Review: The Ship of the Dead (Magnus Chase and the Gods of Asgard, #3) – Rick Riordan

32508903My rating: 3 out of 5 stars

Date read: October 8th, 2017

Published by Disney Hyperion, October 3rd, 2017

Verdict: As always.

Find it on Goodreads.

In the third book in Rick Riordan’s epic Norse mythology series, Magnus and his friends take a boat trip to the farthest borders of Jotunheim and Niflheim in pursuit of Asgard’s greatest threat. Life preservers are mandatory for this wet, wild, and wondrous adventure.

The good thing about Rick Riordan’s books is that you always know what you get. They are light-hearted, funny, fast-paced, and just lovely to read. Having said that – I think he might be running out of steam here.

I will not even try to give a synopsis because, like all the books in the Percy Jackson universe before this, it’s basically: group of demi-gods (or Einherjar) get send on a quest, they go from place A to place B – get attacked/meet a monster/get challenged – escape, go to place C – get attacked/meet a monster/ get challenged – escape, go to place D – get attacked/ meet a monster/ get challenged – and so on and so forth. The recipe works; the books are all insanely readable and fun but, especially the later ones get a little bit stale. Not enough that I stop reading them, mind, but enough to make me hope that Rick Riordan will actually manage to wrap them up sooner rather than later so that they can end on a high.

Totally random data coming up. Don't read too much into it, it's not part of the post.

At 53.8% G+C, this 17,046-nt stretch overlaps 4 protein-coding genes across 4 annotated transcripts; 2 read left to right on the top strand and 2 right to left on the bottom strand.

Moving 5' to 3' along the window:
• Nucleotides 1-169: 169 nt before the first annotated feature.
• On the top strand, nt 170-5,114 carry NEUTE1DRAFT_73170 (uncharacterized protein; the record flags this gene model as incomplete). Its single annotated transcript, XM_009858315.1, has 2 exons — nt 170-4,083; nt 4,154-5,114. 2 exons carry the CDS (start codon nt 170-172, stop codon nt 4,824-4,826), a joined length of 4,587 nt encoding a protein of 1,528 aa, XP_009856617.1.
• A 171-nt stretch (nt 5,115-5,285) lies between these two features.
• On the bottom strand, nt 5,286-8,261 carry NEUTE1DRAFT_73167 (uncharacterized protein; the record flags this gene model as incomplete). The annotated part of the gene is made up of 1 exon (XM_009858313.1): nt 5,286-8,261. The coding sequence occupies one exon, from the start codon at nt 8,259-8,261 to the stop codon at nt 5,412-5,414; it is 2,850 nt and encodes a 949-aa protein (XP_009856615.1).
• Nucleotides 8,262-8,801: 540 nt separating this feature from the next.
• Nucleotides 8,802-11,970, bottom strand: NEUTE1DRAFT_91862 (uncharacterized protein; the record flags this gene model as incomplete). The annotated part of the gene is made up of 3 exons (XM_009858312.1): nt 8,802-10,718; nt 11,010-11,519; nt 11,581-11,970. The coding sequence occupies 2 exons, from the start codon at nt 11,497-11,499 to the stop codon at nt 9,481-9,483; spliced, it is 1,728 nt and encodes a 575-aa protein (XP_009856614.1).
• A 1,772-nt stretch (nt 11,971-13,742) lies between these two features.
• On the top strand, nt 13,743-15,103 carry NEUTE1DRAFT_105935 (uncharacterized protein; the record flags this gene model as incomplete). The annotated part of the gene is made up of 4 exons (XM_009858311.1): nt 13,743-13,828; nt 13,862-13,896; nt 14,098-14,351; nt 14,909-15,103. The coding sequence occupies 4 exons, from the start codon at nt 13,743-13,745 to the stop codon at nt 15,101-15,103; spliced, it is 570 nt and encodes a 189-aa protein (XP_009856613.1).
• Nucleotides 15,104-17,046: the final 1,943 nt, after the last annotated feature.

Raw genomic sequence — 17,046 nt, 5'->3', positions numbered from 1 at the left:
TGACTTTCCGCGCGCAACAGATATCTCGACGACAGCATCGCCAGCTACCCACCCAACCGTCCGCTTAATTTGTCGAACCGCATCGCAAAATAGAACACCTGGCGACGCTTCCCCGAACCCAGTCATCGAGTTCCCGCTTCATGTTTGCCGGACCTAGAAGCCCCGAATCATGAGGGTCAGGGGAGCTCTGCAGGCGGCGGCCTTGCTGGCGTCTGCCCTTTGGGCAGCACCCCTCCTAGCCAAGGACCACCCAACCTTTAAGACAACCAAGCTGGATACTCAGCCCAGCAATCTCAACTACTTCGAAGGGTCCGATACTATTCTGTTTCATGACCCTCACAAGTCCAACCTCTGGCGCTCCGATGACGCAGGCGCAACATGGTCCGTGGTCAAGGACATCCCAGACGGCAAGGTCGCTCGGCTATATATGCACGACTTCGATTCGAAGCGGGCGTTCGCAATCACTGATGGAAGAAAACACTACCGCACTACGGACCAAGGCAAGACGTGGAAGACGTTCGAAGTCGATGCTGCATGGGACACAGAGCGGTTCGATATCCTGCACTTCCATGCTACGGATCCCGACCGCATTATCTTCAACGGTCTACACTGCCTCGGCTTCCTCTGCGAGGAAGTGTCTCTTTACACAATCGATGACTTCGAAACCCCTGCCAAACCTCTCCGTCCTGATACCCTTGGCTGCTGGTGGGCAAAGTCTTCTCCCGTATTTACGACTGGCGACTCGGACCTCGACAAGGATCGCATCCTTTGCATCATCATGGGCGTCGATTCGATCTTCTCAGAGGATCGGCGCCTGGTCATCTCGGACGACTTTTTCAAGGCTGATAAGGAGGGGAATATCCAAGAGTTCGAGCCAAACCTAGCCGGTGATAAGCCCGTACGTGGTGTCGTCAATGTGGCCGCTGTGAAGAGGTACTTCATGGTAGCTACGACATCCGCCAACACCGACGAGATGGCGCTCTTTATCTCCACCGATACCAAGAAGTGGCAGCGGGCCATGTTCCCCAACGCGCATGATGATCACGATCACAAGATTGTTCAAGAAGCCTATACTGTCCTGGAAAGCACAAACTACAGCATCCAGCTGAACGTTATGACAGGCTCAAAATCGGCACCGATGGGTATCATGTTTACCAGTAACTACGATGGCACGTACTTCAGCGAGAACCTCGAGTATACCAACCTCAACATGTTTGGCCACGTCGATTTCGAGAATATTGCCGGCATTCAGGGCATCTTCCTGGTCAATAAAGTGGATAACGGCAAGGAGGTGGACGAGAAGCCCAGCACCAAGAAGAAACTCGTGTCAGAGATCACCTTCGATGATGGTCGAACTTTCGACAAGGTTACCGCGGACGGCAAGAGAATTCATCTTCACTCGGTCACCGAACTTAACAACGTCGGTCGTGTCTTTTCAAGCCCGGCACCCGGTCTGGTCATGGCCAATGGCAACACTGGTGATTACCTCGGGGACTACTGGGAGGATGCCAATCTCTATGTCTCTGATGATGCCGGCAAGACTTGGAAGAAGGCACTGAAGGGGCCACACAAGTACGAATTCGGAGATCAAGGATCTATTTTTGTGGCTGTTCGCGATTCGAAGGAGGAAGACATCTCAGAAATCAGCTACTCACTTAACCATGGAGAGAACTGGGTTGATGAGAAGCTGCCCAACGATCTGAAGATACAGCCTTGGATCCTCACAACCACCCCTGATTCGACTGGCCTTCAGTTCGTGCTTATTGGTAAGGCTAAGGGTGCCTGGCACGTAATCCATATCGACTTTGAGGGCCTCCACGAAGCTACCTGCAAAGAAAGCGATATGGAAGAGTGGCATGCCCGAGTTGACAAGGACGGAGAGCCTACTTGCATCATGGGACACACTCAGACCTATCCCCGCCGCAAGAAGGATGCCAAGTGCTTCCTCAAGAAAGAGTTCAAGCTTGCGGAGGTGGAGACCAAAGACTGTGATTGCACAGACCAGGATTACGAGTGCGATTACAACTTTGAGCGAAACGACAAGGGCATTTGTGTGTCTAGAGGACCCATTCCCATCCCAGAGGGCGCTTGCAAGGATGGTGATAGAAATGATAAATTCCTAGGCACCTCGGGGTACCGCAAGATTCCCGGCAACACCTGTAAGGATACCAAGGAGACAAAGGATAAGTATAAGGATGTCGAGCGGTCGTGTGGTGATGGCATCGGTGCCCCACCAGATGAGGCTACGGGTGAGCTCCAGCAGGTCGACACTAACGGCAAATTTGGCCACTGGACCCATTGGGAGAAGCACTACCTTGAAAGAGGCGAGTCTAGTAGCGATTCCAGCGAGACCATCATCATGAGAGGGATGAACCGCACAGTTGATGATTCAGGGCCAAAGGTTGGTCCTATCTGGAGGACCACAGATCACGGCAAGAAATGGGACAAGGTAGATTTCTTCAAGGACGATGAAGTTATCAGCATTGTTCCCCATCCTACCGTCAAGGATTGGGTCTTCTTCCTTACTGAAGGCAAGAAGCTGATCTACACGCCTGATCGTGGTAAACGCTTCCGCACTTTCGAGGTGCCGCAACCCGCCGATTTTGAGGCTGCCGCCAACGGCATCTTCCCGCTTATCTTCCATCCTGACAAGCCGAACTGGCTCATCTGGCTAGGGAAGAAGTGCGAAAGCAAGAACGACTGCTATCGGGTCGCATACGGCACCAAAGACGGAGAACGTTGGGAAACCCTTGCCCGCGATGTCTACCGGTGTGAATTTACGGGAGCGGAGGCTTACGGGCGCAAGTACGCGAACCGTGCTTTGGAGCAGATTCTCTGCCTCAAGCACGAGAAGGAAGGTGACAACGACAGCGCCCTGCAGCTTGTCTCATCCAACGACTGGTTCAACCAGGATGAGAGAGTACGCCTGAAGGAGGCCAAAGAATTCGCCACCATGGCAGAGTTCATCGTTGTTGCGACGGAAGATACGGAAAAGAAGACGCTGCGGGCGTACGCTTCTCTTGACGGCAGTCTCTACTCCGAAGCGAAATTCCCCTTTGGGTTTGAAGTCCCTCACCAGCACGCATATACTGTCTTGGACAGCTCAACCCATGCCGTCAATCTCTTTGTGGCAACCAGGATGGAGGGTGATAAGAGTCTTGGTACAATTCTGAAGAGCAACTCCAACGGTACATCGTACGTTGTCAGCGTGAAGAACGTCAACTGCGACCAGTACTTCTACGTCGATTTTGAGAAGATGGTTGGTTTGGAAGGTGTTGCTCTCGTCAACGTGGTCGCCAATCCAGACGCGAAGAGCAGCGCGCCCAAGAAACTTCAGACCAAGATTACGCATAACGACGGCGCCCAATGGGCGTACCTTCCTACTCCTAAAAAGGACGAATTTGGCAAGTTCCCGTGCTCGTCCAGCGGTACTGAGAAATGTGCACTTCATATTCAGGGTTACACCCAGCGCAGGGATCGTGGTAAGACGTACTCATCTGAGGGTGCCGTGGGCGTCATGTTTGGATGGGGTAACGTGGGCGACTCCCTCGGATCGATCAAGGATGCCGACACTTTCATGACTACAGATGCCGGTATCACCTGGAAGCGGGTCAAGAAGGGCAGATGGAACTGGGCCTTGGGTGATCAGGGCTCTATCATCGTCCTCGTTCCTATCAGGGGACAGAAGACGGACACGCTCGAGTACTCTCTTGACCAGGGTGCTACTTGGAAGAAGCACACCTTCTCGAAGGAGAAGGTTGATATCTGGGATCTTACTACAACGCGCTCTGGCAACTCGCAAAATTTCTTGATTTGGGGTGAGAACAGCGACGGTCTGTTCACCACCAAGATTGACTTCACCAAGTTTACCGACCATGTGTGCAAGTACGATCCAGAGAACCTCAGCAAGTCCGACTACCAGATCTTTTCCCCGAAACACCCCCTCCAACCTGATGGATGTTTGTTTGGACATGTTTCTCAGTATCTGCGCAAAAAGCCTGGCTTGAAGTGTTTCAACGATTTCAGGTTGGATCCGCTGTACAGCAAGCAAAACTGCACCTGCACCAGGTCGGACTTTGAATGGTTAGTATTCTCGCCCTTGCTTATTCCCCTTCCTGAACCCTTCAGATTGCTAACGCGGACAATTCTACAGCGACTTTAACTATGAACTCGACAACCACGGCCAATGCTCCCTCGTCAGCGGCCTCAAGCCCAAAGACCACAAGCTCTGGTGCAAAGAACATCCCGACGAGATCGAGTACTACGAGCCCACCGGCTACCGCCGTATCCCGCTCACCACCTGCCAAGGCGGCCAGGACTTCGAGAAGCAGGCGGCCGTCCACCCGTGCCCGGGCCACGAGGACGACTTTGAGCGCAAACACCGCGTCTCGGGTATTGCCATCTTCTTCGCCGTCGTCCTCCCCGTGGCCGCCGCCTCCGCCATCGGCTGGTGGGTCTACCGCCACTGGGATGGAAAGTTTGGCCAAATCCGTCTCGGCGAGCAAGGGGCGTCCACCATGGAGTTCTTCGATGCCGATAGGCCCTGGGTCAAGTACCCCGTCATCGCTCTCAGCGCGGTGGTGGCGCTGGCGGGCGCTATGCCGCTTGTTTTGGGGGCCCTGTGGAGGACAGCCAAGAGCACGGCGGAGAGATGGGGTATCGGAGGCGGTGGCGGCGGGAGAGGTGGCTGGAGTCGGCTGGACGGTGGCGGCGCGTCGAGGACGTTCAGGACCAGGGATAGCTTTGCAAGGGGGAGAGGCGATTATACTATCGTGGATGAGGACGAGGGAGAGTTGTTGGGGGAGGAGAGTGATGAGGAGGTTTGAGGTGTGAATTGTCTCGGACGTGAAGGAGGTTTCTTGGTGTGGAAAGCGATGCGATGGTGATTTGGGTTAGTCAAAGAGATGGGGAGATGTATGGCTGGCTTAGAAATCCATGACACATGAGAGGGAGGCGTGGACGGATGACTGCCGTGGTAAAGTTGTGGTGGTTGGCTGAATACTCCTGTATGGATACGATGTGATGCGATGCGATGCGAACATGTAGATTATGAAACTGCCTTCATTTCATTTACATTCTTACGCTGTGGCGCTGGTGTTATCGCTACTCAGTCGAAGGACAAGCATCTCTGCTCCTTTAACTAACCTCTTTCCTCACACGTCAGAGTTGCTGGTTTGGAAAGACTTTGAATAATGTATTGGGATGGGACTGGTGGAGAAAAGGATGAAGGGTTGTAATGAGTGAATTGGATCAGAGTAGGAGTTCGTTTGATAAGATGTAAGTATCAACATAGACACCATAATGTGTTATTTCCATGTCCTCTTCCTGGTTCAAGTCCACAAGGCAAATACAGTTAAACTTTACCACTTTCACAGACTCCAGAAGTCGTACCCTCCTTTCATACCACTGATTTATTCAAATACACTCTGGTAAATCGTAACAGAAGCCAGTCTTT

What I love about these books is how obviously aware of his readers Rick Riordan is – and he tries to write characters that many people can relate to. I find that especially important in Middle Grade books. He seems to have such a lovely, positive world view and his books reflect that. They always emphasize friendship and being there for each other and being a good person. I like that.

I think one of the reasons this book did not quite work for me is the fact how very dark the underlying mythology is: don’t get me wrong, the Greek pantheon is filled with dark and twisted tales but also with goodness and hope, Norse mythology? Not so much. It is filled with the knowledge that the end of the world – Ragnarok – is inevitable. And this grimness does not quite mesh with the light-hearted voice of the series.

But still, I enjoyed reading this book and spending more time in this world that feels familiar, it is comforting to know exactly what to expect and I needed that.

First sentence: “‘Try it again,’ Percy told me. ‘This tme with less dying.'”

One thought on “Review: The Ship of the Dead (Magnus Chase and the Gods of Asgard, #3) – Rick Riordan

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